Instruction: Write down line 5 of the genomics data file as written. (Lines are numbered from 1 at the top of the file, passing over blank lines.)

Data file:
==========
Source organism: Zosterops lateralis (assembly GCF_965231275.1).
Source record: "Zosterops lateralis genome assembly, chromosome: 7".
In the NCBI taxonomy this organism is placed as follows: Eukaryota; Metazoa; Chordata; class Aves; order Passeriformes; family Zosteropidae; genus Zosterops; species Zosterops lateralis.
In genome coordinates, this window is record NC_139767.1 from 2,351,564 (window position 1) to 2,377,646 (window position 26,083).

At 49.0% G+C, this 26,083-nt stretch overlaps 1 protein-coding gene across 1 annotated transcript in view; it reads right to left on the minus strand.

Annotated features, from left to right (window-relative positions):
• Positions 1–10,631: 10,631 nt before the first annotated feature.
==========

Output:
At 49.0% G+C, this 26,083-nt stretch overlaps 1 protein-coding gene across 1 annotated transcript in view; it reads right to left on the minus strand.